Noel Monks was one of the 39 direct witnesses who corroborated the figures of the Basque Government. He wrote what he “saw”: “In the good ‘I’ tradition of the day, I was the first correspondent to reach Guernica, and was immediately pressed into service by some Basque soldiers collecting charred bodies that the flames had passed over. Some of the soldiers were sobbing like children. There were flames and smoke and grit, and the smell of burning human flesh was nauseating. Houses were collapsing into the inferno.” Joining him were reporters Mathieu Corman, Christopher Holme, George Steer and Scott Watson. They all returned to Bilbao and wrote about what happened that same night. The next day, while they had breakfast, they listened to Radio Sevilla, from which Queipo de Llano was broadcasting. To his surprise, even from Berlin he denied that Gernika had been bombed. And, as Monks recalled in his memoirs, “Then came the last straw for me. We were sitting round a radio at the Presidencia listening to General de Llano make one of his vile broadcasts to the women of Madrid, telling them, in detail, what to expect from the Moors. Suddenly he switched to Guernica. ‘That Señor Monks,’ he croaked. ‘Don’t believe what he writes of Guernica. All the time he was with Franco’s forces he was drunk.” Everyone laughed but that turned into offense when Monks received a call from the London Daily Express asking him to return to Gernika and verify what he had seen the day before: “Later that day I was to get a bomb addressed to me, personally. So was Steer. So was Holme. It was in the form of a cable from my office: ‘Berlin denies Guernica bombing. Franco says he had no planes up yesterday owing fog. Quiepo de Llano [Franco’s foul-mouthed broadcasting general in Seville] says Reds dynamited Guernica during retreat. Please check up soonest.’ Please check up…! They tried to discredit us as liars,” Monks wrote.
They returned to Gernika and wrote their chronicles again. This is how Monks explained what he saw: “I was back at Guernica at day-break. I saw 600 bodies. Nurses, children, farmers, old women, girls, old men, babies. All dead, torn, and mutilated. Basque soldiers were getting the bodies from the wreckage, many of them weeping. I came to what had been an air-raid shelter. In it were the remains of fifty women and children. A bomb had dropped right through the house into the cellar. Does Franco expect the world to believe that fifty women and children fled into an air-raid shelter when their house was mined? Or trapped themselves below there while the house above them was set alight? I went back to Bilbao and wrote another story, just what I had seen. Just as I would have written it if it had been a Franco town in ruins.” Not only did he write this article, but he requested that it be published with a reproduction of the telegram in which Franco denied that the town had been bombed and he signed it with his handwritten signature.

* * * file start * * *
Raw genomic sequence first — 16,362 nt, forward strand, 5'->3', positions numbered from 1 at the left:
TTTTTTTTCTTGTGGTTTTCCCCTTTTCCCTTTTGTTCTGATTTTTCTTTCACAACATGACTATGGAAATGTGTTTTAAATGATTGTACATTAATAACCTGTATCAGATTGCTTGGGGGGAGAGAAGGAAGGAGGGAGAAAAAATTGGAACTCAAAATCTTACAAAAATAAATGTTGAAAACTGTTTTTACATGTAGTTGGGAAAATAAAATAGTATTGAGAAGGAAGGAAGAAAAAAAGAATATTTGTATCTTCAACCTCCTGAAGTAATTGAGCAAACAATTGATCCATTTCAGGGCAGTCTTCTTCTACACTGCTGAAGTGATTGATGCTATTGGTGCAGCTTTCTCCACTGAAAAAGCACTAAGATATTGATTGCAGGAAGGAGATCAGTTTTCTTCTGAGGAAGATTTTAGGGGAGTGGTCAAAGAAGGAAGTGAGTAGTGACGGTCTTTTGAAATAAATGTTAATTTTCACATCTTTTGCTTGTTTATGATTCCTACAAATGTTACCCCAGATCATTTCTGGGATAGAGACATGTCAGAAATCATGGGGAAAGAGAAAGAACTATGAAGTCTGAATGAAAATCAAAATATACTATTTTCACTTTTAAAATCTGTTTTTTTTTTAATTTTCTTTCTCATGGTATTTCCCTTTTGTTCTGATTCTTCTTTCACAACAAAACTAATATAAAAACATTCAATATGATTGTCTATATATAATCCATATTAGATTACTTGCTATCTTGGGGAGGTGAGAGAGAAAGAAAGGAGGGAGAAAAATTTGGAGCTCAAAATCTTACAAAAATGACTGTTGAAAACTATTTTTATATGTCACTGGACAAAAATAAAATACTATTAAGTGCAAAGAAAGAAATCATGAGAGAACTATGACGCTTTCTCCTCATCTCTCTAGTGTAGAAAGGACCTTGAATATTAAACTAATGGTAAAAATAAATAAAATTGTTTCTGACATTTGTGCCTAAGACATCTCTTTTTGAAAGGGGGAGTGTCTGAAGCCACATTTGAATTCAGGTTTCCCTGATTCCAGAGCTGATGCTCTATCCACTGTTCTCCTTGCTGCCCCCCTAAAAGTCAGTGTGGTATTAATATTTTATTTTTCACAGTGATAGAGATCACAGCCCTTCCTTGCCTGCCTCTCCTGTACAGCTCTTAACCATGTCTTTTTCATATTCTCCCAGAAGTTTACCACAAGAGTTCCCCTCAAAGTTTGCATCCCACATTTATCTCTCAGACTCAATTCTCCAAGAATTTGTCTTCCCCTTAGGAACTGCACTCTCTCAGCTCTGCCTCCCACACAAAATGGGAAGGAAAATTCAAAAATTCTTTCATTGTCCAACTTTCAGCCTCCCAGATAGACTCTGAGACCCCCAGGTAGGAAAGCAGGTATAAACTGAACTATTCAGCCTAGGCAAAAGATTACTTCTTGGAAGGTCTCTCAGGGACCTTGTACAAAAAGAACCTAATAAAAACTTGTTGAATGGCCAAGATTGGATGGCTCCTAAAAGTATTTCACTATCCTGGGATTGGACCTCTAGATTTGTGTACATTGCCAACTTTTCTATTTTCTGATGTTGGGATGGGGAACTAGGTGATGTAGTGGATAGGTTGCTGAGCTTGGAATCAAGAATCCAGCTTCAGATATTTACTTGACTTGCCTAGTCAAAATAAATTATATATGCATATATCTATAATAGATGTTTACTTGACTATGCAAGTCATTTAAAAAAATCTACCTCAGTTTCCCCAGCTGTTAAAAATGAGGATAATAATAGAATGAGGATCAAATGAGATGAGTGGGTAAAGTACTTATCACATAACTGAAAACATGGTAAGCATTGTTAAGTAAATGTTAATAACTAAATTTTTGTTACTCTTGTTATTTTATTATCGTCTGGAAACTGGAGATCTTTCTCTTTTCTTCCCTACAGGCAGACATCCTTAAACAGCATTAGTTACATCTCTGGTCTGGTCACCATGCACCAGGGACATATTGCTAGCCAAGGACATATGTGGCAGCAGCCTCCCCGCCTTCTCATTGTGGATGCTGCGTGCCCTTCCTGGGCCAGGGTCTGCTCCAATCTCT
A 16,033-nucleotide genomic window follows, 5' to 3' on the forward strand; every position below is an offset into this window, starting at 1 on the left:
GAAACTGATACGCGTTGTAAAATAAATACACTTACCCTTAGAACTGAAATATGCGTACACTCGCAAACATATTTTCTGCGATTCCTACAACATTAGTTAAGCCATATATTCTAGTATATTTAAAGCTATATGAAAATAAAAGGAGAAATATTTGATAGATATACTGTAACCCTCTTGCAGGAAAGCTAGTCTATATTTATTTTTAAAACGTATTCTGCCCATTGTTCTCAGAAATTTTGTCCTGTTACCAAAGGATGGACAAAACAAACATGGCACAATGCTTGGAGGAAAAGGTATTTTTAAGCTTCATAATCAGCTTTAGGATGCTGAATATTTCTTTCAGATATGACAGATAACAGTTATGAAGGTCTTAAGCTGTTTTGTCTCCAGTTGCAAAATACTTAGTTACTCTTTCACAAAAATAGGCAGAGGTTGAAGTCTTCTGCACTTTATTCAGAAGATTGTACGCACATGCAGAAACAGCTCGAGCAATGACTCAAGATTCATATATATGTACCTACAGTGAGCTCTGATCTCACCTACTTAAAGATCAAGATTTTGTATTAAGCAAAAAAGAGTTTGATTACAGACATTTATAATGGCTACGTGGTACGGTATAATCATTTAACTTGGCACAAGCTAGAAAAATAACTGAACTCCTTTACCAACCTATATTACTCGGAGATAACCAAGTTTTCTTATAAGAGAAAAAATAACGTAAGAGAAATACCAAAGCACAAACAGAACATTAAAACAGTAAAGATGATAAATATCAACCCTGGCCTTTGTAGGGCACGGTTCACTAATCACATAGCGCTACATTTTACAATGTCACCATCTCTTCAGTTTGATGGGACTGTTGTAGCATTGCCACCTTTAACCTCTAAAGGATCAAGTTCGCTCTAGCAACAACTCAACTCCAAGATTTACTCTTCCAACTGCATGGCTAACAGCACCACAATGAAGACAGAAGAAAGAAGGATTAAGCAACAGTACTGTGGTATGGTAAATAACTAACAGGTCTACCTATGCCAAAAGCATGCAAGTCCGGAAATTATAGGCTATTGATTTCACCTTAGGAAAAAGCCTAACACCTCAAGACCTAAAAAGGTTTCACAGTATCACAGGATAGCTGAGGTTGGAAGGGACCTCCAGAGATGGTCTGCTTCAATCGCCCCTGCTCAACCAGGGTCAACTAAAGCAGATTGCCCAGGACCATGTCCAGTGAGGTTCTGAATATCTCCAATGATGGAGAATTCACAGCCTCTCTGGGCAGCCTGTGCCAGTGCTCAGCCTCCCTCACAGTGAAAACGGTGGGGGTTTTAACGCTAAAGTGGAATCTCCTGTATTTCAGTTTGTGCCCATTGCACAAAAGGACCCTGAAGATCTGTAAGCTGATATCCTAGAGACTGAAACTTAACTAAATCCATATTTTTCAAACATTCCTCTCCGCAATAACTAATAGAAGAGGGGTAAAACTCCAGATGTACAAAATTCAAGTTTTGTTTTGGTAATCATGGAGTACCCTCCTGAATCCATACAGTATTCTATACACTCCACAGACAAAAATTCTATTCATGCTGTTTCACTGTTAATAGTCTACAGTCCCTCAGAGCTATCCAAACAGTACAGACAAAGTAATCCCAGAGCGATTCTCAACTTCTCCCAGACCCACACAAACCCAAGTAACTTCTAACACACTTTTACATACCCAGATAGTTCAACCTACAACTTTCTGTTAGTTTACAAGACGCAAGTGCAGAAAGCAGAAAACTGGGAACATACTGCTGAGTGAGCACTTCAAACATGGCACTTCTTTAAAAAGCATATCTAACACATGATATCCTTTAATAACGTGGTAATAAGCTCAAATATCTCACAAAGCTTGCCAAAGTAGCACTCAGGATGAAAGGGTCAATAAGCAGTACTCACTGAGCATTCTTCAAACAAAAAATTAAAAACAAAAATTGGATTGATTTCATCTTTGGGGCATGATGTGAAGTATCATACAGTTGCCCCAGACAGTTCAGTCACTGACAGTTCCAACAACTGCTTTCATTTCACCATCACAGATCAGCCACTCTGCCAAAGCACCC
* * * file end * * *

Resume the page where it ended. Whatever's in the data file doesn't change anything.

In response to Queipo de Llano, Monks would later say that “Fact is, I’m a teetotaller. Have been all my life. Ask anyone who knows me. But don’t ask me who bombed Guernica. I might take to drink.”. And he signed: “Franco told the world there were none of his planes up that day, because of bad weather. I’m telling the world now that there were. I saw them. My two colleagues saw them. Six thousand inhabitants of Guernica saw them. And Monday, April 26th, was the sunniest day of all I spent on the Basque front. […] I was among the ruins of Guernica one hour after the raiders had done their work. I wandered all over them, as far as I was able: the whole town was in flames. I saw bodies in the fields spotted with machine-gun bullets. I interviewed twenty or thirty survivors. They all told the same tale. Those who could speak”.
We must write history from the historiographic sources that we have. There is no document that supports the figure of “a dozen” people dead in Gernika given by Ricardo De la Cierva, or that of 120 given by Jesús Salas Larrazabal, or that of around 300 given by Vicente Talón, James S. Corum and others. These are opinions, discredited opinions, but opinions. Noel Monks was neither a drunk nor a liar. He saw 600 bodies and claimed that the dead numbered in the thousands. He who does not believe his statement must prove that he lied: That is what turns an opinion into a historiographic criterion.
The lie about the fire of Gernika has a linear genealogy: Franco’s order was assumed by Queipo de Llano, Bolín and Joachim von Ribbentrop; Adolf Galland, Jeffrey Hart, De la Cierva, Salas Larrazabal and others have taken the baton decades later. Now the grandson of General Dávila joins this stream of thought in his own right. Those who think so will also be part of this illustrious and fallacious genealogy. Monks “saw” 600 bodies and wrote that the death toll was over 2,000 deaths. Those who defend a lower figure are indeed, like Queipo de Llano, calling him a liar.
We position ourselves with the version that historical documents and the testimonies of Monks and other admissible and trustworthy eyewitnesses have left us about what happened that afternoon in Gernika. We write from relevant archive material without omissions because history is written, not crafted.
History cannot serve to excuse or discuss responsibility for the atrocities committed by those who ordered or executed the bombing. But, fundamentally, neither can history be used to gratuitously reduce the number of victims caused by the rebels or to disguise the nature of their atrocities. Doing so is ethically and morally reprehensible.